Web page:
Saturn Astra: Used Car Reminder

Saturn Astra: Used Car Reminder

I was sitting here, brainstorming ideas for my “GM Bad Idea” segment, when it struck me: occasionally GM has a good idea. They’re few and far between, but they do occasionally happen, and the Saturn Astra is one of them.

For those of you who don’t remember the Astra, let me refresh your memory. It all goes back to the 1990s, when Saturn’s entire car lineup consisted of the S-Series, a compact front-driver offered as a coupe, a sedan, or a wagon. Eventually, the S-Series was redesigned, and then turned into the Ion, which lost some of the high-quality charm found on the earlier models.

It was around that time Saturn was expanding its lineup. They first added a midsize sedan, called the L-Series (and later, the Aura), followed by a compact SUV (the Vue), a minivan (the Relay), an SUV (the Outlook), and a sports car (the Sky). Unfortunately, all this meant that by about 2007, Saturn was just another GM brand with a lineup full of rebadges.

Enter the Astra. Intended to replace the dated Ion, the Astra was sourced directly from the European-market Opel Astra. It was offered only as a 3- and 5-door hatchback, and it came out for the 2008 model year.

Unfortunately, the Astra was too little, too late. Saturn was basically finished, and the Astra lasted for just one solitary model year. The brand died off shortly thereafter.

So why is it a good idea? Well, the Astra was a neat car. It had distinctive styling, it handled well, and the interior was reasonably nice, if you got past the bizarrely buttony stereo. Plus, it was unique to the Saturn brand — and it gave people the opportunity to actually own one of the European hatchbacks that journalists are always clamoring for.

If you’re in the market for a used hatchback, the Astra is worth adding to your shopping list. Parts will remain available, and the Astra is probably a little cheaper than it should be. Assuming, of course, that you can find one.

9 Responses to “ “Saturn Astra: Used Car Reminder”

  1. photog02 says:

    I remember reading it had a 24-hour only clock. So Euro it hurts!

  2. Lenn says:

    If I remember right, wasn’t it one of the only cars ever offered in the US market to use a single combination hi/low bulb in a halogen projector headlamp- not accompanied by a traditional reflector housing for the high-beam?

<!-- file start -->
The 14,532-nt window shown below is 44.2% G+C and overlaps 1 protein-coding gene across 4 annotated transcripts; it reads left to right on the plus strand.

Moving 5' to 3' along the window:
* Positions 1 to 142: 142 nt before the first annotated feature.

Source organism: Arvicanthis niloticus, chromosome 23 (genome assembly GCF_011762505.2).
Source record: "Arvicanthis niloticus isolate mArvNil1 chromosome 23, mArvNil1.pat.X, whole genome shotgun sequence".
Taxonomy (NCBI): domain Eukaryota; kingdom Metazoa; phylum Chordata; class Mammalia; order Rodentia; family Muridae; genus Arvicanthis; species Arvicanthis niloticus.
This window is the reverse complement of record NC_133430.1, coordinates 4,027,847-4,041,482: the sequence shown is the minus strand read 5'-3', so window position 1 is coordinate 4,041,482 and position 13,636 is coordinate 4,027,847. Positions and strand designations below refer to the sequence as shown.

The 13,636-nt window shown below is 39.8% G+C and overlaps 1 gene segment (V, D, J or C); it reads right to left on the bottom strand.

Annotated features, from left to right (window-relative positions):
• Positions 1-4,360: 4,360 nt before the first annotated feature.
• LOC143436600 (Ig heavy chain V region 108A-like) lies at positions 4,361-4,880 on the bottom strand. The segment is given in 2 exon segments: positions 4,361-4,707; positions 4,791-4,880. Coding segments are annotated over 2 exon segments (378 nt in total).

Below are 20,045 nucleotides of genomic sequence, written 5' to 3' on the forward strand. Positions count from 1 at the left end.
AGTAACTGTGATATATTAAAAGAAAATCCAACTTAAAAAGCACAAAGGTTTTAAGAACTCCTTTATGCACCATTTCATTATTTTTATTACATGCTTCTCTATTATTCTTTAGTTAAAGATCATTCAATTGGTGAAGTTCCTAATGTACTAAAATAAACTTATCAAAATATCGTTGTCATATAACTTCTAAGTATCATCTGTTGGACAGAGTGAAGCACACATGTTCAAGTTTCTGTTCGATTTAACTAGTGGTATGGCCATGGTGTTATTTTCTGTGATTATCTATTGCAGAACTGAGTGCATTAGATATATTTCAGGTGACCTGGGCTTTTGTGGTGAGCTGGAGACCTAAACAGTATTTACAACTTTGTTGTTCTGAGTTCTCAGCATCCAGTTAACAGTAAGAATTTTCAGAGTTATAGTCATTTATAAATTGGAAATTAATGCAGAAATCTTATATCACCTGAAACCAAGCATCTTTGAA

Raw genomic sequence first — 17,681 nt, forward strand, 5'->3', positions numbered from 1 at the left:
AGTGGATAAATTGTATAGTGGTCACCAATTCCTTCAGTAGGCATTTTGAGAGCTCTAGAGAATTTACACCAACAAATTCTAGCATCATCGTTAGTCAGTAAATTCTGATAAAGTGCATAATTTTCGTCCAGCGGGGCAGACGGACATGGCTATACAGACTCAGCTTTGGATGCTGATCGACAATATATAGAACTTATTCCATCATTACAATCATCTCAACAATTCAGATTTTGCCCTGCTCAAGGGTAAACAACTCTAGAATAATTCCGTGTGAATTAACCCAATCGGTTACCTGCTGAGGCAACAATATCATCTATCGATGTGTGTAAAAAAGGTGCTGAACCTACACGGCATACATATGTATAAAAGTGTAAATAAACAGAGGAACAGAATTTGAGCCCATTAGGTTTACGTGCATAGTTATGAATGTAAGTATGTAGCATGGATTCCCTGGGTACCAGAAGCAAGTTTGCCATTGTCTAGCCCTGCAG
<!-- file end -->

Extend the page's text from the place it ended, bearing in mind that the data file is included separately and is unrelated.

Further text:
I know its a trivial item, but that’s an oddity that’s cool to me.

    • Ltd783 says:

      I don’t know how many there are, but my 2005 Volvo V70R has a combo high low bulb. Very strange to use, because you can see the beam adjust upward, and not just switch to a new bulb.

      • Lenn says:

        There are many cars with factory HID’s that change the pitch of the reflector with the application of the high beams. This car is not equipped with HID’s but a standard halogen filament bulb which I was referencing.

        On a side note, I LOVE your generation V70R. I’ll take a Titan Grey 2006-2007 6MT with Nordcap leather, please!

  3. Jeff Simmons says:

    I’ve always liked these cars. I just checked Autotrader and found a 3 door “XR” with a manual transmission(!) with 29k miles for less than 10 grand and within 25 miles of me. Would certainly be tempting if I was in the market for a car and could get another grand knocked off that price.

  4. JB says:

    I’m looking at buying a used Astra right now and wondering if this is a smart move. How true is it that parts will be available in the future? I’ve read that oil filters must be special ordered for example. I’m the typical casual car owner and not interested in stocking up on car parts to keep it running.

    • Tyler says:

      I have an Astra and oil changes cost me between $13-$20 at any GM dealership. I’ve had no issue getting parts except an air filter that had to be special ordered and shipped in from Portugal…cost me $23 total, so I have no complaints on this front.

  5. Jeff E. says:

    Let’s not forget two things: 1) they were very expensive; and 2) GM still lost a bundle on each car sold in the U.S. Doug, I think this may still fall into the GM fail category, unfortunately.

  6. Chad says:

    I bought one of these new! It was a great car, but so low on power after coming from a VW GTI. The bright yellow radio screen was interesting and I was looking for a way to put in the color version from the “Euro” version. Anyways I should have kept it, but that Mini Cooper S was calling my name.

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